Ariel: “I met Annie just over two years ago through a mutual friend, Karen McCollom. I began riding and competing one horse for Annie, and over time that number has increased. I train out of her Setter’s Run Farm in Southern Pines, NC and Duxbury, MA. Riding for Annie has made so many things possible for me and I’m thankful for her support. She is incredibly kind and encouraging, and has opened up a whole new world of opportunities. She loves all of her horses and I’m lucky to ride them. I’ve gained so much experience over the last couple seasons and have become a much better rider and trainer.”
Lila: How many horses are you currently riding a day? How many are you competing, and what level are they at? Have these horses changed, or improved your riding?
Ariel: “I’m currently riding six horses a day, five of which are actively eventing. I compete two of Annie’s homebreds, SRF Reverie and SRF Full Recovery, at preliminary and training, respectively. Annie owns Wynthrop, who events at the intermediate level. I also competed Annie’s Fernhill Cove through the two-star level, but sadly he’s sidelined with an injury. I also currently compete GHF Jonah, bred and owned by Ann Getchell of Groton House Farm. These horses vary so much in their size, age, experience and competition level. I have to really think about which horse I’m on, what their individual needs are and what works best for each horse to improve and train them. It takes a lot of focus as no two are the same. This helps me work on the intricacies of riding and training.”
Lila: What are your biggest strengths as a rider/competitor?
Ariel: “I love developing trusting partnerships with the horses that I compete. I think that gives them (and me!) a lot of confidence. I truly enjoy the training process and bringing young horses along through the levels. I take as many lessons as possible and strive to be a better rider.”
Lila: What are some of your weaknesses as a rider/competitor?
Ariel: “I tend to over-analyze, particularly in the show jumping. I want to give my horses the best ride possible, but then often end up thinking too much and psyching myself out a bit. I definitely need to work on slowing my brain down and taking a deep breath. Mental focus and clarity are necessary to do well at the upper levels.”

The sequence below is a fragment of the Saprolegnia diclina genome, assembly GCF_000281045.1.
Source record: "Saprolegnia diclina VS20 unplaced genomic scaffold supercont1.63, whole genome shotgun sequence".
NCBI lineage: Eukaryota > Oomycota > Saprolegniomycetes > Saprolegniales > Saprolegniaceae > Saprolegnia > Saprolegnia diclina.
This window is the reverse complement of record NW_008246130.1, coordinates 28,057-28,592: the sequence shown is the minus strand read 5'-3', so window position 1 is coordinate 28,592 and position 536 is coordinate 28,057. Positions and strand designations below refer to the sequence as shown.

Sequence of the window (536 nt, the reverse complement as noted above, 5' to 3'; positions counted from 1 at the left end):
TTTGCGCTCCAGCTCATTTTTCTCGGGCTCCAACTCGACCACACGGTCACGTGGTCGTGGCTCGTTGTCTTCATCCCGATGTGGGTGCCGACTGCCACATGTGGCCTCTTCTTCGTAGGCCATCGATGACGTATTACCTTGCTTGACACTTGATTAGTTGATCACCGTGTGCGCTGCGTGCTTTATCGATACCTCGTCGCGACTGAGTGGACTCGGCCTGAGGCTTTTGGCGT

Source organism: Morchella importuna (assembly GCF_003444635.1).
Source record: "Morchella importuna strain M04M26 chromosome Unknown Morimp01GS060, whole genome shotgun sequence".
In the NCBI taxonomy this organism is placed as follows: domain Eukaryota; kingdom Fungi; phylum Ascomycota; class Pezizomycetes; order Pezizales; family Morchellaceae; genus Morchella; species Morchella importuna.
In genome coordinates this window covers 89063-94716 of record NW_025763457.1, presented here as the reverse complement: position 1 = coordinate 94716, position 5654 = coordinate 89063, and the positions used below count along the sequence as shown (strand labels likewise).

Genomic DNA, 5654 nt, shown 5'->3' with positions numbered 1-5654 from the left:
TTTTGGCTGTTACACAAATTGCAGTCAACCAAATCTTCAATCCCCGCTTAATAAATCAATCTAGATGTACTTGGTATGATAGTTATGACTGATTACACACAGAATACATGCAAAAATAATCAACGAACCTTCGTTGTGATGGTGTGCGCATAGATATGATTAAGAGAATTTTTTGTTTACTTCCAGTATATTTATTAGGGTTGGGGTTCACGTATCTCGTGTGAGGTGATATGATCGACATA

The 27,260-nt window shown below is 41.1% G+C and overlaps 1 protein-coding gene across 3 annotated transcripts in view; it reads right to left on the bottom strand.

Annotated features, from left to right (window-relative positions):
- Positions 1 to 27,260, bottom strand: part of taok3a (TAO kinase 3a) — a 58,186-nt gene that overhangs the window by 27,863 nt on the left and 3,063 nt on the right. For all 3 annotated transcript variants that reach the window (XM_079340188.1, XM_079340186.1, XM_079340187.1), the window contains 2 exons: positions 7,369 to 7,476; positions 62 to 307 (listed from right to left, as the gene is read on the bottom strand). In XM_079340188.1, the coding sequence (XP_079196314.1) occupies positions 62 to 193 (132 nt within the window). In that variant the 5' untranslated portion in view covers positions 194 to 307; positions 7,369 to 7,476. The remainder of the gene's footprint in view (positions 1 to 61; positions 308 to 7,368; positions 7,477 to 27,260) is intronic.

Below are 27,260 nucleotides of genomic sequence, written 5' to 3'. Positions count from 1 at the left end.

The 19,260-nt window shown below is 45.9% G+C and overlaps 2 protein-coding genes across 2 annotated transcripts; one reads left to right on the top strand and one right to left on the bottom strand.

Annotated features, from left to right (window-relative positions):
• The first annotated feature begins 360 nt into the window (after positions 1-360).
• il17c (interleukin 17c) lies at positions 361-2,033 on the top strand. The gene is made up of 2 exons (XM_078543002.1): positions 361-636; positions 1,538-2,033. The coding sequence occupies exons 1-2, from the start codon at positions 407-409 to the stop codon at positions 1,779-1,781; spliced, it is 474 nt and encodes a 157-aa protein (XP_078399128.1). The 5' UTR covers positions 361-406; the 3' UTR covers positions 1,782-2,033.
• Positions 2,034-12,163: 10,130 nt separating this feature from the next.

Lila: Do you ever get scared, or anxious at an event?
Ariel: “I don’t feel afraid, but do get nervous before any phase. I’m very competitive, so I put a lot of pressure on myself to pilot my horses well. It’s not about winning, but I want to ride all the horses to their full potential. I would say I have a certain degree of performance anxiety.”
Lila: What are your goals as a rider? Is Rolex on your radar?
Ariel: “Competing at Rolex has been a lifelong goal. I hope to compete internationally at the four-star level as well. I grew up watching endless videos of Burghley, Badminton and Rolex so I’ve always dreamed of one day competing at those venues.”
Lila: If you can, describe your support system…who they are, and what they mean to you and your riding?
Ariel: “Even though she passed away suddenly last year, my mother will always be my biggest fan. She went out of her way to bring me to lessons, clinics and horse shows. She sacrificed so much so that I could pursue my goals. I will always remember the fun we had riding together and going to horse shows. My family is supportive of my goals and come to several events throughout the year. I’m incredibly lucky to have Annie and her husband, Cap Kane, as owners and sponsors. They come to every horse trials. Here in Southern Pines, I have a great network of peers and coaches that help me on a daily basis. I’m extremely thankful to be surrounded by such wonderful people.”